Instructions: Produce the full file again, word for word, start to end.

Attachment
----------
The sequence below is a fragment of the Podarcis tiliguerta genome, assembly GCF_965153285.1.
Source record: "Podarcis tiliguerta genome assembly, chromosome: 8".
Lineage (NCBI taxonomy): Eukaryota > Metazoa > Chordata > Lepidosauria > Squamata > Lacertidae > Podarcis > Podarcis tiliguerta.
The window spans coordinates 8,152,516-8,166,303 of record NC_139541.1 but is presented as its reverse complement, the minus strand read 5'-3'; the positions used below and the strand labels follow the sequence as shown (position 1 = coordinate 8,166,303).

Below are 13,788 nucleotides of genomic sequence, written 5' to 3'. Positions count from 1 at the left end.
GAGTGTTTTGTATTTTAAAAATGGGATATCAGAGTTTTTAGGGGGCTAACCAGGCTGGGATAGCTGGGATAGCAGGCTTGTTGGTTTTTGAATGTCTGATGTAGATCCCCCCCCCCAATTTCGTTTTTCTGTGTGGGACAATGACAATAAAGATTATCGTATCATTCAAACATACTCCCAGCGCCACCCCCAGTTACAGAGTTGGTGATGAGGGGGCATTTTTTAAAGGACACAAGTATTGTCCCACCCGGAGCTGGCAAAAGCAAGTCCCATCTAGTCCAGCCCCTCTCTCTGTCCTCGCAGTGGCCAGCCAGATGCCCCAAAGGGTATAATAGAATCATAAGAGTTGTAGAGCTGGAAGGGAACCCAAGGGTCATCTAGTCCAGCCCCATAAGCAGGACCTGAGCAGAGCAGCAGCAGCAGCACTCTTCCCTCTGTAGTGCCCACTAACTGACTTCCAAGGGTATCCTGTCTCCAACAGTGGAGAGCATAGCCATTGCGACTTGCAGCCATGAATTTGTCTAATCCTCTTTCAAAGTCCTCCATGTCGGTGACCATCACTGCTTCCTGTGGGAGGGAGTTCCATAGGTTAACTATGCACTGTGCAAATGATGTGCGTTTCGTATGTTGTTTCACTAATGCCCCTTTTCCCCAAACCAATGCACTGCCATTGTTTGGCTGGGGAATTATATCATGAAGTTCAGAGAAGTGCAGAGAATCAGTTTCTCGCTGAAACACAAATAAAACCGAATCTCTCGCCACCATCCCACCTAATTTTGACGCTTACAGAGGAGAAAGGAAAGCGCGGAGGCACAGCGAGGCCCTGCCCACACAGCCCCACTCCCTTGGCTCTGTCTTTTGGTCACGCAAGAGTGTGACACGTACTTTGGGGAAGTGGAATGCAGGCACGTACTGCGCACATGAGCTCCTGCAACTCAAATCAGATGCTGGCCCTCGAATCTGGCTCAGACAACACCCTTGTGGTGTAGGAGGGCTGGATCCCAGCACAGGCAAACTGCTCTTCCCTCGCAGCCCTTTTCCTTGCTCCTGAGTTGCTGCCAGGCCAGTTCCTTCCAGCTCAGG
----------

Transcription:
The sequence below is a fragment of the Podarcis tiliguerta genome, assembly GCF_965153285.1.
Source record: "Podarcis tiliguerta genome assembly, chromosome: 8".
Lineage (NCBI taxonomy): Eukaryota > Metazoa > Chordata > Lepidosauria > Squamata > Lacertidae > Podarcis > Podarcis tiliguerta.
The window spans coordinates 8,152,516-8,166,303 of record NC_139541.1 but is presented as its reverse complement, the minus strand read 5'-3'; the positions used below and the strand labels follow the sequence as shown (position 1 = coordinate 8,166,303).

Below are 13,788 nucleotides of genomic sequence, written 5' to 3'. Positions count from 1 at the left end.
GAGTGTTTTGTATTTTAAAAATGGGATATCAGAGTTTTTAGGGGGCTAACCAGGCTGGGATAGCTGGGATAGCAGGCTTGTTGGTTTTTGAATGTCTGATGTAGATCCCCCCCCCCAATTTCGTTTTTCTGTGTGGGACAATGACAATAAAGATTATCGTATCATTCAAACATACTCCCAGCGCCACCCCCAGTTACAGAGTTGGTGATGAGGGGGCATTTTTTAAAGGACACAAGTATTGTCCCACCCGGAGCTGGCAAAAGCAAGTCCCATCTAGTCCAGCCCCTCTCTCTGTCCTCGCAGTGGCCAGCCAGATGCCCCAAAGGGTATAATAGAATCATAAGAGTTGTAGAGCTGGAAGGGAACCCAAGGGTCATCTAGTCCAGCCCCATAAGCAGGACCTGAGCAGAGCAGCAGCAGCAGCACTCTTCCCTCTGTAGTGCCCACTAACTGACTTCCAAGGGTATCCTGTCTCCAACAGTGGAGAGCATAGCCATTGCGACTTGCAGCCATGAATTTGTCTAATCCTCTTTCAAAGTCCTCCATGTCGGTGACCATCACTGCTTCCTGTGGGAGGGAGTTCCATAGGTTAACTATGCACTGTGCAAATGATGTGCGTTTCGTATGTTGTTTCACTAATGCCCCTTTTCCCCAAACCAATGCACTGCCATTGTTTGGCTGGGGAATTATATCATGAAGTTCAGAGAAGTGCAGAGAATCAGTTTCTCGCTGAAACACAAATAAAACCGAATCTCTCGCCACCATCCCACCTAATTTTGACGCTTACAGAGGAGAAAGGAAAGCGCGGAGGCACAGCGAGGCCCTGCCCACACAGCCCCACTCCCTTGGCTCTGTCTTTTGGTCACGCAAGAGTGTGACACGTACTTTGGGGAAGTGGAATGCAGGCACGTACTGCGCACATGAGCTCCTGCAACTCAAATCAGATGCTGGCCCTCGAATCTGGCTCAGACAACACCCTTGTGGTGTAGGAGGGCTGGATCCCAGCACAGGCAAACTGCTCTTCCCTCGCAGCCCTTTTCCTTGCTCCTGAGTTGCTGCCAGGCCAGTTCCTTCCAGCTCAGG